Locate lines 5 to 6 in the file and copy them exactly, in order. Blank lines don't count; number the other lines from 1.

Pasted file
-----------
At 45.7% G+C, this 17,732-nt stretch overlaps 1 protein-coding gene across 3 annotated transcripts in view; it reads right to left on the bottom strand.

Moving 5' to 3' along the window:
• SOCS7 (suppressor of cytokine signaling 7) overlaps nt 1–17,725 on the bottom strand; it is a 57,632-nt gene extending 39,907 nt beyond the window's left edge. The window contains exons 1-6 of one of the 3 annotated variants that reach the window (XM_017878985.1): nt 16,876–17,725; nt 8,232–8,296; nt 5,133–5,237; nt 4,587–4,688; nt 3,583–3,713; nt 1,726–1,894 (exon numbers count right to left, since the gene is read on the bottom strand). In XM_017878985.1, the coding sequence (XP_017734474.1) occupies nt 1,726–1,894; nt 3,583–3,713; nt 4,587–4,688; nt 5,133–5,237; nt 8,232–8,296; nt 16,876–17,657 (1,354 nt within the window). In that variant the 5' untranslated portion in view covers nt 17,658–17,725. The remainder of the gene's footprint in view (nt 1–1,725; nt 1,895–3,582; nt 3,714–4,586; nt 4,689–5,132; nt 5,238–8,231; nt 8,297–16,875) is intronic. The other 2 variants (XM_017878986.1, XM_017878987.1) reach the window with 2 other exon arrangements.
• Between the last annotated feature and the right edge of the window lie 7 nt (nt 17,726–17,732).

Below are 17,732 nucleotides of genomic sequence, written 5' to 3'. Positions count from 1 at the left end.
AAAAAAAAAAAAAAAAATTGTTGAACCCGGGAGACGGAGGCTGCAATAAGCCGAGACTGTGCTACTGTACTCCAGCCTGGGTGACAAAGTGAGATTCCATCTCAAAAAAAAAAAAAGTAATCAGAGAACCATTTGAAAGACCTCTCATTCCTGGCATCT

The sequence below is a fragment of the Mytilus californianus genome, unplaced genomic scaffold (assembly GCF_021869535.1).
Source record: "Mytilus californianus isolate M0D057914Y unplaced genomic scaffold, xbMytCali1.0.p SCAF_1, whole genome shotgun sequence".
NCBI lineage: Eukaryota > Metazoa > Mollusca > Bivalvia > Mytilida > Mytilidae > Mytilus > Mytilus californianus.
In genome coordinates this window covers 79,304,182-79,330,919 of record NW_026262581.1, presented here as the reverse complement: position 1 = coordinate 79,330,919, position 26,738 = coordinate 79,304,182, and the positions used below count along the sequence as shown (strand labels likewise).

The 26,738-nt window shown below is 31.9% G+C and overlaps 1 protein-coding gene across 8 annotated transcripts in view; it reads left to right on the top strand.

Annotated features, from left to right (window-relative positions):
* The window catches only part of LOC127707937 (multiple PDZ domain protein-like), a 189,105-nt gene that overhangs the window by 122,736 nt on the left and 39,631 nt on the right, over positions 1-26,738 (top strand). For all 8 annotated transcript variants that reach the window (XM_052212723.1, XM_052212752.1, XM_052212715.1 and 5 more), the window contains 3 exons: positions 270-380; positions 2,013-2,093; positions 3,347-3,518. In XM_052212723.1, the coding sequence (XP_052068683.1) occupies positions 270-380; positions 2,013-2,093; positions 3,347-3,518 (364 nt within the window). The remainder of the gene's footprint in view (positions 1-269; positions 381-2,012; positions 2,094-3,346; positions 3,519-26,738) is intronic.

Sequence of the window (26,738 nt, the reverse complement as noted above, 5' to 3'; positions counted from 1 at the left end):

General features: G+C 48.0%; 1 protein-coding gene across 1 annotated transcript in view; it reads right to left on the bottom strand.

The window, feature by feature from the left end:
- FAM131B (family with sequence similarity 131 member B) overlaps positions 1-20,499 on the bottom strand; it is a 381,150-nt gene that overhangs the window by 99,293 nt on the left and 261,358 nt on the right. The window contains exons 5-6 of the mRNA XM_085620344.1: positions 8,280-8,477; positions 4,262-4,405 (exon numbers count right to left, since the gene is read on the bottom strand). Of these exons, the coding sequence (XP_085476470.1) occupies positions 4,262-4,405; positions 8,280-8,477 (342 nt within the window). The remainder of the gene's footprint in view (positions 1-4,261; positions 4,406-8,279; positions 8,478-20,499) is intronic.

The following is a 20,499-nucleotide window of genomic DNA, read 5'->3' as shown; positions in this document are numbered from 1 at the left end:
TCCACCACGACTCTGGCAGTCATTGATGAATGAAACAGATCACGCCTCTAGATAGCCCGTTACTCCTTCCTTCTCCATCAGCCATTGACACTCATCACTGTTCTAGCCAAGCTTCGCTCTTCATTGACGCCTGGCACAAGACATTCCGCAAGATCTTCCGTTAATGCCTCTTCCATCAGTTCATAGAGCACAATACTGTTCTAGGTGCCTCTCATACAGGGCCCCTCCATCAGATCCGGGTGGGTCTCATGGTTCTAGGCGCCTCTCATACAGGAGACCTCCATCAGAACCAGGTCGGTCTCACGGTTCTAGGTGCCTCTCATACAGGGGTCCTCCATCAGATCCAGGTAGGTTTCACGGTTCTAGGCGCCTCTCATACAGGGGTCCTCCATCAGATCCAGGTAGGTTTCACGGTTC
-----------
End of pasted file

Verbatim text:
Below are 17,732 nucleotides of genomic sequence, written 5' to 3'. Positions count from 1 at the left end.
AAAAAAAAAAAAAAAAATTGTTGAACCCGGGAGACGGAGGCTGCAATAAGCCGAGACTGTGCTACTGTACTCCAGCCTGGGTGACAAAGTGAGATTCCATCTCAAAAAAAAAAAAAGTAATCAGAGAACCATTTGAAAGACCTCTCATTCCTGGCATCT